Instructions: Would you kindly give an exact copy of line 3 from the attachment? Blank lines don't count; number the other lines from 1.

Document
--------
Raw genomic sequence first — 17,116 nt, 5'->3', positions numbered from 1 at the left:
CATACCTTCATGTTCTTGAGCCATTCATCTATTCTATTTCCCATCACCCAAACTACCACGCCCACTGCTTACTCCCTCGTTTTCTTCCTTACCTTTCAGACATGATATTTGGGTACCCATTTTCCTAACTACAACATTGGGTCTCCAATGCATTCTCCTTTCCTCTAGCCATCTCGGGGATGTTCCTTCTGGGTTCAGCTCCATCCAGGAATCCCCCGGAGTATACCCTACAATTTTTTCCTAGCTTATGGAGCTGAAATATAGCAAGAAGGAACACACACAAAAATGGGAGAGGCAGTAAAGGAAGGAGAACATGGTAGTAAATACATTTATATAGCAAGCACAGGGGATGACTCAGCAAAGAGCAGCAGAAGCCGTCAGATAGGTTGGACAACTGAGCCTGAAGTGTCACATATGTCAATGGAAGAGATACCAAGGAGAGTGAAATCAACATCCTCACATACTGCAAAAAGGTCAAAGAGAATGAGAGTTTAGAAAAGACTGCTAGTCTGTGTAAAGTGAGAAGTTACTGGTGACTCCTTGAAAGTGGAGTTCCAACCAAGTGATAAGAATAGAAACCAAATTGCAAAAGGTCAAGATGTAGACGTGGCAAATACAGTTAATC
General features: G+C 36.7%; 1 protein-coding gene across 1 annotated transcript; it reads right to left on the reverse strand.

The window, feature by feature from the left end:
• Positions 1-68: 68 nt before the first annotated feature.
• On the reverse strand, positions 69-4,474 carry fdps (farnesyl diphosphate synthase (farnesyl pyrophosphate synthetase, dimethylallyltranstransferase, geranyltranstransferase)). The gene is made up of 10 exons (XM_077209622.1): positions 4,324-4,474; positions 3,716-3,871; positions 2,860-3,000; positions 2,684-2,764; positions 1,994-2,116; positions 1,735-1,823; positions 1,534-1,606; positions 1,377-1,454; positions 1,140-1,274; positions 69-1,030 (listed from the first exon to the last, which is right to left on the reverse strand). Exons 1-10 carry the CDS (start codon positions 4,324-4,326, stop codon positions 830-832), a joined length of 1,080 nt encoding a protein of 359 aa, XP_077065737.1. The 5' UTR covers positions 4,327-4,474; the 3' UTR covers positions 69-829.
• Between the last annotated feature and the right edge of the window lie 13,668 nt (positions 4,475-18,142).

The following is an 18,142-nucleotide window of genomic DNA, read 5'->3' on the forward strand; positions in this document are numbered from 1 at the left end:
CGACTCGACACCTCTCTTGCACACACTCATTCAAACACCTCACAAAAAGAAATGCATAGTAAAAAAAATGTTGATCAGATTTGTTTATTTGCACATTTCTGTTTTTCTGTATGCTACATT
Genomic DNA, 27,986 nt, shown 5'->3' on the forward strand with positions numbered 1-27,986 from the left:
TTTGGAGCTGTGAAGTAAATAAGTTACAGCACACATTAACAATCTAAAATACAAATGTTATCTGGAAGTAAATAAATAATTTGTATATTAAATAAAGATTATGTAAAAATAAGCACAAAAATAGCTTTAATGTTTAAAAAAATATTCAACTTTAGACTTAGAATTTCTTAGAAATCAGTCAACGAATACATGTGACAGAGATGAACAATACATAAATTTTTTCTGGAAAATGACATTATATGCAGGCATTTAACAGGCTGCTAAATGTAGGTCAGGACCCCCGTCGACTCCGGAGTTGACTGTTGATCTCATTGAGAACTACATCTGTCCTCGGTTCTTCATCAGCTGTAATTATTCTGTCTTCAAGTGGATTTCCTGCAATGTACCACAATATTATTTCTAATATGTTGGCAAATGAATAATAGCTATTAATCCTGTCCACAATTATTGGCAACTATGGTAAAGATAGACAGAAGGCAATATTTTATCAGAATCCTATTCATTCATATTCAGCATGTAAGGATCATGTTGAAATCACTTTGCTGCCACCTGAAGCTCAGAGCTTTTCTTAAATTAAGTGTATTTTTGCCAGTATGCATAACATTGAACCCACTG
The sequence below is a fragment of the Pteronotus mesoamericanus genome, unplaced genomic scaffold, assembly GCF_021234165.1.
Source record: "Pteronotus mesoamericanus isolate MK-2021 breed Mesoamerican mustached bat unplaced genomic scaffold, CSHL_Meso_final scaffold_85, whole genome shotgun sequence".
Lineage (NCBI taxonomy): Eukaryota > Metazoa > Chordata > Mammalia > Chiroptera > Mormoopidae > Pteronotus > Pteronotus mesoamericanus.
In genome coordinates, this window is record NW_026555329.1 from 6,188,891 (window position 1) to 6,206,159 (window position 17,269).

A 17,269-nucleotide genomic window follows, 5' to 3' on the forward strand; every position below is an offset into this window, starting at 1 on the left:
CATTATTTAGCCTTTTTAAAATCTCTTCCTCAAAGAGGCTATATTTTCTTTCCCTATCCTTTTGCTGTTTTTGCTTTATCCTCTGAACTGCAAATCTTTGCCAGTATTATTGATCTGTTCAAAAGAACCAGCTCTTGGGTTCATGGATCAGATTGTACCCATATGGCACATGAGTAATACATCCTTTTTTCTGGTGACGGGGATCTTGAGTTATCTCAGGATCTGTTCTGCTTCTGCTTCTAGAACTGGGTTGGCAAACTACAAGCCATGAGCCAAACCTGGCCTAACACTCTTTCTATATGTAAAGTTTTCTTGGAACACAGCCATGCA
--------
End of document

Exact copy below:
General features: G+C 36.7%; 1 protein-coding gene across 1 annotated transcript; it reads right to left on the reverse strand.